[ buhd-ee ]
/ ˈbʌd i /
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noun, plural bud·dies.
comrade or chum (often used as a term of address).
verb (used without object), bud·died, bud·dy·ing.
to be a companion; be friendly or on intimate terms.
Verb Phrases
buddy up,
  1. to become friendly; be on friendly or intimate terms.
  2. to work closely together: to buddy up with a student from another high school.
buddy up to, to become friendly with or curry the favor of: He was buddying up to the political bosses.
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Origin of buddy

1840–50, Americanism; perhaps reduced form of brother

Other definitions for buddy (2 of 2)

[ buhd-ee ]
/ ˈbʌd i /

a male given name.
Dictionary.com Unabridged Based on the Random House Unabridged Dictionary, © Random House, Inc. 2022


What does buddy mean?

Buddy is most commonly used as an informal word for a friend.

Buddy is often used as a form of address (as in Hey, buddy, I haven’t seen you in a while!) or a term of endearment (an affectionate way of referring to someone). It is sometimes shortened to bud. Buddy is primarily used in the United States.

Example: We don’t get together as much as we used to, but whenever I hang out with my buddies from college it’s still like old times.

Where does buddy come from?

Buddy first entered widespread use around the 1800s. Its origin is uncertain, but it may derive from the word brother, which was once one of its meanings. It is thought that it may have come from the way that a small child might pronounce (or mispronounce) brother (much like how young children sometimes say sissy instead of sister). Other theories include that it is based on the British term butty, which also means “friend or workmate.”

A buddy is most often a friend, as in I’d like you to meet my buddy Greg or My buddies and I are going to the moves—do you want to come? It’s also a term of address (Thanks, buddy!) or endearment, such as from a parent to a child. In these examples, it’s most often applied to men and boys (perhaps influenced by its possible origin in brother), but this is not always the case.

Buddy is sometimes paired with another word to specify what kind of activity two people do together, as in hiking buddy or bowling buddy. This usually implies that this is the primary or only situation in which the two friends hang out. (Of course, it’s very possible for your bowling buddies to become your best buddies.)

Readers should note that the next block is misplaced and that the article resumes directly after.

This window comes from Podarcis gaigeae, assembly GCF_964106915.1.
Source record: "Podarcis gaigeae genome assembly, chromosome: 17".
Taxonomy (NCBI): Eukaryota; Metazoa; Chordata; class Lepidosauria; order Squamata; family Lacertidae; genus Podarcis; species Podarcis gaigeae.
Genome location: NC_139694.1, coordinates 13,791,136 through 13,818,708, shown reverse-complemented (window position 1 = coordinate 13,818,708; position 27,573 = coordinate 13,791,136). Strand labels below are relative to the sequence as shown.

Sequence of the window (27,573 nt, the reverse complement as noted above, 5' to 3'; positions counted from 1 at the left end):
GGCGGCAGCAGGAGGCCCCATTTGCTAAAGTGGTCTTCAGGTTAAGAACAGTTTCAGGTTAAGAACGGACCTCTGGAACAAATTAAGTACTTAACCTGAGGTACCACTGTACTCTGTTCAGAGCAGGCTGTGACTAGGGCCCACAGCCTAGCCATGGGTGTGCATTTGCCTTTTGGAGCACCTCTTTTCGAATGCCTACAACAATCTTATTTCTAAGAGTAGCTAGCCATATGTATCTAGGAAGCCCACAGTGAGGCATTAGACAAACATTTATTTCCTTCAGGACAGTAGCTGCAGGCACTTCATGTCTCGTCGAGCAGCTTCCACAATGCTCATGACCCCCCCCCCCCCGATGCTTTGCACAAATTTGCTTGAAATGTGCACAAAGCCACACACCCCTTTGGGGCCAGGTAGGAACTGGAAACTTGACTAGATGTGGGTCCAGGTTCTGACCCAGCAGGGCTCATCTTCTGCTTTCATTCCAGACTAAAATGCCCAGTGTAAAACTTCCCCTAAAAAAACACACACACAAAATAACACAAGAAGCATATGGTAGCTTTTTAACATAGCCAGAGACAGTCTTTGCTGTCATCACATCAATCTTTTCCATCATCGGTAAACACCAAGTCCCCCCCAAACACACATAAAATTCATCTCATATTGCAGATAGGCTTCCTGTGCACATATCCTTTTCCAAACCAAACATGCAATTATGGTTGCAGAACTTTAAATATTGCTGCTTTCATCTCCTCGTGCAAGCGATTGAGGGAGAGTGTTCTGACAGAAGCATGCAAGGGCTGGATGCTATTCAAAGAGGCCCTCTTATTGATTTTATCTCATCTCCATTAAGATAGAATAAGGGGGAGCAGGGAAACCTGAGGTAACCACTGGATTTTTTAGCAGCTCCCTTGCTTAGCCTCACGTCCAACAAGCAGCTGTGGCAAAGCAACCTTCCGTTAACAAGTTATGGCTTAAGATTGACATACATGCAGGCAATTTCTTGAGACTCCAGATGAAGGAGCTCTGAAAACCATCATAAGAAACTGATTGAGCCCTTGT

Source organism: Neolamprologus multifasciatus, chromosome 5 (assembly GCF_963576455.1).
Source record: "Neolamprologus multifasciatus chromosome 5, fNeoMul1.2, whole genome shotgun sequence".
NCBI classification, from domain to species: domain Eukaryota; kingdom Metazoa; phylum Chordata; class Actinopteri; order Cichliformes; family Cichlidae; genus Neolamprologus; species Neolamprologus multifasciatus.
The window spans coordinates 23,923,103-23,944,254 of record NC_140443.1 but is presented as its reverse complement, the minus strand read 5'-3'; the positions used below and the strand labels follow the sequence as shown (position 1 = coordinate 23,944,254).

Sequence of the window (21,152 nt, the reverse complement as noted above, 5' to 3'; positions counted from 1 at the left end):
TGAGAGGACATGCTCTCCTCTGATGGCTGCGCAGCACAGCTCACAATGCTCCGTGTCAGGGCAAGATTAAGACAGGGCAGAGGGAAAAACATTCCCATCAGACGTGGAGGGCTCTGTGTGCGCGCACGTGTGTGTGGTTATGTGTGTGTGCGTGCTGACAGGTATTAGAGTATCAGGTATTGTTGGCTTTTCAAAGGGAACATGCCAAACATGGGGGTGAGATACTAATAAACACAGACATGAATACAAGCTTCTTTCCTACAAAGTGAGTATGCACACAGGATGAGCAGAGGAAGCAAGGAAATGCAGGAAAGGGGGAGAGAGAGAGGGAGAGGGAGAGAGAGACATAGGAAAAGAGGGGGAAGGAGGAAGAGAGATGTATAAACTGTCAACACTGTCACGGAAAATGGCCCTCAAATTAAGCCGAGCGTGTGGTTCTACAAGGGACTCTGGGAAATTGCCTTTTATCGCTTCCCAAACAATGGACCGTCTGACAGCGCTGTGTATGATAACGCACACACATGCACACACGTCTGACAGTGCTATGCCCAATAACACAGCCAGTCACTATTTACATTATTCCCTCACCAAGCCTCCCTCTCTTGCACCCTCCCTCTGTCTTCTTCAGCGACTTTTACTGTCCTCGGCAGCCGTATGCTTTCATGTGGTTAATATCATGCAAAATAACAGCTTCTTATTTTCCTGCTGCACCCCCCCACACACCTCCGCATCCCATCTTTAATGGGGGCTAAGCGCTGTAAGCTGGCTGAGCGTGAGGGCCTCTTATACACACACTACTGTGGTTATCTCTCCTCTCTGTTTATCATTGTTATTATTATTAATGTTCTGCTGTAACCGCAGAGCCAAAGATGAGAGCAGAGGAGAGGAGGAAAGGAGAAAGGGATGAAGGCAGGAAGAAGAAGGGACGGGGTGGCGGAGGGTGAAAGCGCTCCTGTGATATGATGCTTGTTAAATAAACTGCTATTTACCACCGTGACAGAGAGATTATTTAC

A buddy can also be a work companion or someone who you’re paired with, such as for a school project or in the context of the buddy system, which is the pairing of people together for safety. Relatedly, buddy is sometimes used as a verb in the phrase buddy up, often meaning “to pair up.” And to buddy up to someone is to become more friendly with them.

When used as a term of address, buddy doesn’t always refer to a pal. It’s sometimes used to address a stranger in a condescending way, as in Watch where you’re going, buddy!

Buddy is sometimes used in a more specific way to refer to a person who helps a coworker who has returned to the workplace with a disability, or someone who supports and helps to care for a person with AIDS.

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What are some other forms of buddy?

  • buddies (plural)
  • bud (shortened form)

What are some synonyms for buddy?

What are some words that share a root or word element with buddy

What are some words that often get used in discussing buddy?

How is buddy used in real life?

Buddy can be used in many ways, but most of them refer to a friend, companion, or partner.



Try using buddy!

Which of the following words is the closest synonym for buddy?

A. coworker
B. acquaintance
C. pal
D. associate

How to use buddy in a sentence

British Dictionary definitions for buddy

/ (ˈbʌdɪ) /

noun plural -dies
mainly US and Canadian an informal word for friend Also called (as a term of address): bud
a volunteer who visits and gives help and support to a person suffering from AIDS
a volunteer who gives help and support to a person who has become disabled but is returning to work
verb -dying or -died
(intr) to act as a buddy to a person suffering from AIDS

Word Origin for buddy

C19: probably a baby-talk variant (US) of brother
Collins English Dictionary - Complete & Unabridged 2012 Digital Edition © William Collins Sons & Co. Ltd. 1979, 1986 © HarperCollins Publishers 1998, 2000, 2003, 2005, 2006, 2007, 2009, 2012